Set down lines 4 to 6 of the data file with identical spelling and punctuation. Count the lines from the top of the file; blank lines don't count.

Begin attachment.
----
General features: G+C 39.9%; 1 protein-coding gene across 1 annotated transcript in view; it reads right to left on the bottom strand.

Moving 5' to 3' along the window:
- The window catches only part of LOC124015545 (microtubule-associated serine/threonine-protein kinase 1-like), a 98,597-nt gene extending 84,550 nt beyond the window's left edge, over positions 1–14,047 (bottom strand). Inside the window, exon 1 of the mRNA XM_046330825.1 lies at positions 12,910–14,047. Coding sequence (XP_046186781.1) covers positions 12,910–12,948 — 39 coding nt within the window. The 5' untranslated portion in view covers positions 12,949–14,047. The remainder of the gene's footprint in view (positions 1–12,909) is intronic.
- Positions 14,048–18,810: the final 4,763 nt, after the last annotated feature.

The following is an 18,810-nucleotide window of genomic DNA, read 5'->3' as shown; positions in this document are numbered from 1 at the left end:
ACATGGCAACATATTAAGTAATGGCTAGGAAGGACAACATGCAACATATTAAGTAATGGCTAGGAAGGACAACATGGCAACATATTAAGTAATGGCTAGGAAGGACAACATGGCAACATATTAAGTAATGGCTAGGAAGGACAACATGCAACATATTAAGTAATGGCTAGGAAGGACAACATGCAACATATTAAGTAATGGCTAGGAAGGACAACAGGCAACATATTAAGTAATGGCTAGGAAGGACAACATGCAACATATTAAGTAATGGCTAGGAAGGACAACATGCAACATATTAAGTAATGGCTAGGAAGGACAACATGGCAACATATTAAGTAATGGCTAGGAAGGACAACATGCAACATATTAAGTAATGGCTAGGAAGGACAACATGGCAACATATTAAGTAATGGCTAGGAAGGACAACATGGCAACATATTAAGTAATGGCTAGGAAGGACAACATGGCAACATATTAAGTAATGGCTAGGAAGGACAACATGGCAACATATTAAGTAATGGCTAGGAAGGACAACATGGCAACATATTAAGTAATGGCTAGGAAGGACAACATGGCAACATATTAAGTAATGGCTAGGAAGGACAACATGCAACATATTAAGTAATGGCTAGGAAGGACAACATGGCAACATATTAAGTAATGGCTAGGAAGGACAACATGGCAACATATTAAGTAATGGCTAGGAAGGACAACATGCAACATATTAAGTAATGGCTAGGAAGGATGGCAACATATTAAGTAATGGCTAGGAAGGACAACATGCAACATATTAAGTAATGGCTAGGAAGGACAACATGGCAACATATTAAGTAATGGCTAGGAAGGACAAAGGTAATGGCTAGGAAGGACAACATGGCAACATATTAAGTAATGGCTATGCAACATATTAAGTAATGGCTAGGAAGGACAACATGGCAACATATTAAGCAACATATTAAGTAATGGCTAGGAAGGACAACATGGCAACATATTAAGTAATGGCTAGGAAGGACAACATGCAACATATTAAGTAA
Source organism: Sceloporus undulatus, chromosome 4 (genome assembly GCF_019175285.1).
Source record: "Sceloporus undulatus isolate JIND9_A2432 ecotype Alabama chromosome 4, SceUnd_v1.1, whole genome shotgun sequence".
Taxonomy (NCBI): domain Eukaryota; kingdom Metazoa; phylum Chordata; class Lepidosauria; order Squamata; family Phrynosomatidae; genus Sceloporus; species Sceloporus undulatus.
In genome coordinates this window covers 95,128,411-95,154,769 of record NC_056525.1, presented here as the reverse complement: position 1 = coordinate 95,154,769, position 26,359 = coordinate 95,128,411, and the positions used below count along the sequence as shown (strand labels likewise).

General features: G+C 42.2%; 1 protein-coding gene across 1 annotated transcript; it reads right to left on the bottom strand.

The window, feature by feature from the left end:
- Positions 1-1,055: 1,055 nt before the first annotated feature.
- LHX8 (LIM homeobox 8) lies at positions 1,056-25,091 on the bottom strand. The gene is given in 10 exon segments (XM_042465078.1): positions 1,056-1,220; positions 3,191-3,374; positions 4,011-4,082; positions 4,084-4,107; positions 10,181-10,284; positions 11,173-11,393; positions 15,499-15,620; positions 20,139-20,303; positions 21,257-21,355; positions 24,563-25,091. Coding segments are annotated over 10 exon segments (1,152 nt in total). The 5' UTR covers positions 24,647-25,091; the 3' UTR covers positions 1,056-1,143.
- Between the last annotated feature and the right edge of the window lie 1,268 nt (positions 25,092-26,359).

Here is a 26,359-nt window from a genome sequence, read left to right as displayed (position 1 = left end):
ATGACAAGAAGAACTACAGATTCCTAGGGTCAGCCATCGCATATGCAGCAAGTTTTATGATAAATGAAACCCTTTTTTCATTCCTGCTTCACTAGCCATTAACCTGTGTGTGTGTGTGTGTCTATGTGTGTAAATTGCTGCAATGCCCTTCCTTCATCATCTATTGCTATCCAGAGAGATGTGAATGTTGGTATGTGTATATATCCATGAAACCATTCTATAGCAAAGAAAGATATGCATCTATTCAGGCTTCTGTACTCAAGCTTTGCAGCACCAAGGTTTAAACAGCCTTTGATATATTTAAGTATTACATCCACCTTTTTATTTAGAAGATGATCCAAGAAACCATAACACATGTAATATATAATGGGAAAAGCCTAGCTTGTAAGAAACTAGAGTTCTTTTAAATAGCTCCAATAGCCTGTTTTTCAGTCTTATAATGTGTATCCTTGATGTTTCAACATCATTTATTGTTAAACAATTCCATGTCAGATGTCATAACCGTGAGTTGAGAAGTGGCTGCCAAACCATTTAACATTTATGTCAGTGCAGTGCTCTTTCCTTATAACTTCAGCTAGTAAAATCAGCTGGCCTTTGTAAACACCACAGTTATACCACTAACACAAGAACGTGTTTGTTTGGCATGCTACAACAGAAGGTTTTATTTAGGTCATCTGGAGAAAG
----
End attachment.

- Positions 14,048–18,810: the final 4,763 nt, after the last annotated feature.

The following is an 18,810-nucleotide window of genomic DNA, read 5'->3' as shown; positions in this document are numbered from 1 at the left end:
ACATGGCAACATATTAAGTAATGGCTAGGAAGGACAACATGCAACATATTAAGTAATGGCTAGGAAGGACAACATGGCAACATATTAAGTAATGGCTAGGAAGGACAACATGGCAACATATTAAGTAATGGCTAGGAAGGACAACATGCAACATATTAAGTAATGGCTAGGAAGGACAACATGCAACATATTAAGTAATGGCTAGGAAGGACAACAGGCAACATATTAAGTAATGGCTAGGAAGGACAACATGCAACATATTAAGTAATGGCTAGGAAGGACAACATGCAACATATTAAGTAATGGCTAGGAAGGACAACATGGCAACATATTAAGTAATGGCTAGGAAGGACAACATGCAACATATTAAGTAATGGCTAGGAAGGACAACATGGCAACATATTAAGTAATGGCTAGGAAGGACAACATGGCAACATATTAAGTAATGGCTAGGAAGGACAACATGGCAACATATTAAGTAATGGCTAGGAAGGACAACATGGCAACATATTAAGTAATGGCTAGGAAGGACAACATGGCAACATATTAAGTAATGGCTAGGAAGGACAACATGGCAACATATTAAGTAATGGCTAGGAAGGACAACATGCAACATATTAAGTAATGGCTAGGAAGGACAACATGGCAACATATTAAGTAATGGCTAGGAAGGACAACATGGCAACATATTAAGTAATGGCTAGGAAGGACAACATGCAACATATTAAGTAATGGCTAGGAAGGATGGCAACATATTAAGTAATGGCTAGGAAGGACAACATGCAACATATTAAGTAATGGCTAGGAAGGACAACATGGCAACATATTAAGTAATGGCTAGGAAGGACAAAGGTAATGGCTAGGAAGGACAACATGGCAACATATTAAGTAATGGCTATGCAACATATTAAGTAATGGCTAGGAAGGACAACATGGCAACATATTAAGCAACATATTAAGTAATGGCTAGGAAGGACAACATGGCAACATATTAAGTAATGGCTAGGAAGGACAACATGCAACATATTAAGTAA